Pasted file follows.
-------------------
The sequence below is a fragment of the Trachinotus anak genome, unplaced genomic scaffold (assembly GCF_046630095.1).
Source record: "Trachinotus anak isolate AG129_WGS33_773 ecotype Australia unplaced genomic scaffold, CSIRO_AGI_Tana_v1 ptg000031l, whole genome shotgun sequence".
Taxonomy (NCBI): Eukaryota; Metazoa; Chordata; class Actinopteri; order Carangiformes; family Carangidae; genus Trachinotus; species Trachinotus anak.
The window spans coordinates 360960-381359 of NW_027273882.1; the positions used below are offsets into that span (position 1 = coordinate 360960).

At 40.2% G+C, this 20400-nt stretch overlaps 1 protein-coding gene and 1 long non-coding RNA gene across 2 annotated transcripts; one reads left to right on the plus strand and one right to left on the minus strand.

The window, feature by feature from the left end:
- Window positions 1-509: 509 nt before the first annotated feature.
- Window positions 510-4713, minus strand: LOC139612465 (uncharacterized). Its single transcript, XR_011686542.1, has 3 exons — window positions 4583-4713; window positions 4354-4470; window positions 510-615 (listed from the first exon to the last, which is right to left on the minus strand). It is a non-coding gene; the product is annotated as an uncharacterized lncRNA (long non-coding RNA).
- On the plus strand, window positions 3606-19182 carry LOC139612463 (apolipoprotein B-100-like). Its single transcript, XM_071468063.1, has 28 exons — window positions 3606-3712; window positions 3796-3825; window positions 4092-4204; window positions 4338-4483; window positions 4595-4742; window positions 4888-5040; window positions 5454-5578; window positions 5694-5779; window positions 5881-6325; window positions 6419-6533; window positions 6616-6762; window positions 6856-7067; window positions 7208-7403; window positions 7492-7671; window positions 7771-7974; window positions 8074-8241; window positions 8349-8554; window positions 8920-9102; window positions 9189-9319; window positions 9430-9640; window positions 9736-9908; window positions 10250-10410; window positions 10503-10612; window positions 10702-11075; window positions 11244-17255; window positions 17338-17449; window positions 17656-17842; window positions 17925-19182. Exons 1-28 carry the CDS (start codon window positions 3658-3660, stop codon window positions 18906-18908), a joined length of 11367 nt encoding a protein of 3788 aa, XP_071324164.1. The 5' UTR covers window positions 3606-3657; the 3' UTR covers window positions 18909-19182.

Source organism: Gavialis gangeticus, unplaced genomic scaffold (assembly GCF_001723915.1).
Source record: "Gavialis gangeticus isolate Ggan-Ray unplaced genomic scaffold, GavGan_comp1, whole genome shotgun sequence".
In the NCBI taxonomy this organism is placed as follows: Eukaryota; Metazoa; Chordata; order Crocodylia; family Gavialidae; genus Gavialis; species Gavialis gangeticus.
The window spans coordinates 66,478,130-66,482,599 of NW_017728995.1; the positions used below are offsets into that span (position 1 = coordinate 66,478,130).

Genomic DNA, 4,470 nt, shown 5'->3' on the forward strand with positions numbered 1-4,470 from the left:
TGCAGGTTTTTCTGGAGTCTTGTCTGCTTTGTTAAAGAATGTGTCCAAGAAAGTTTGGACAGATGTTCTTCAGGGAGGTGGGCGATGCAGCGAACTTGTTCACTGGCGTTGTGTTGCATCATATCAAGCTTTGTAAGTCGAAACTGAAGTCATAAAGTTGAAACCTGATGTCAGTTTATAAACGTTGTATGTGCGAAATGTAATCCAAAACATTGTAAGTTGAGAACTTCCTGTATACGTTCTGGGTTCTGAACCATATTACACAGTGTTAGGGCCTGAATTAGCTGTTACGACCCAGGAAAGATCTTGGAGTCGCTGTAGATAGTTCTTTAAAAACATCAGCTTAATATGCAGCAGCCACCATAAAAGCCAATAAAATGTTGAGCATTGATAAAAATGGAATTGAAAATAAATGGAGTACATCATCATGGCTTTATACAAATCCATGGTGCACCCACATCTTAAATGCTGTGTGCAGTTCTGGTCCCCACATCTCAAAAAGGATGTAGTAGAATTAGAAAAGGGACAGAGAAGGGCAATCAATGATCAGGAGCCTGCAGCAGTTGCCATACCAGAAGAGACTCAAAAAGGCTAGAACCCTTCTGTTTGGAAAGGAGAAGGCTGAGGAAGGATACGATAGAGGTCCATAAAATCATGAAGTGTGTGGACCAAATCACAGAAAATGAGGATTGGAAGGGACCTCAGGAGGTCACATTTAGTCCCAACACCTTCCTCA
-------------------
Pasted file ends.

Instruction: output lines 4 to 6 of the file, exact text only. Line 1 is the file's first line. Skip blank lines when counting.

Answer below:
The window spans coordinates 360960-381359 of NW_027273882.1; the positions used below are offsets into that span (position 1 = coordinate 360960).

At 40.2% G+C, this 20400-nt stretch overlaps 1 protein-coding gene and 1 long non-coding RNA gene across 2 annotated transcripts; one reads left to right on the plus strand and one right to left on the minus strand.

The window, feature by feature from the left end: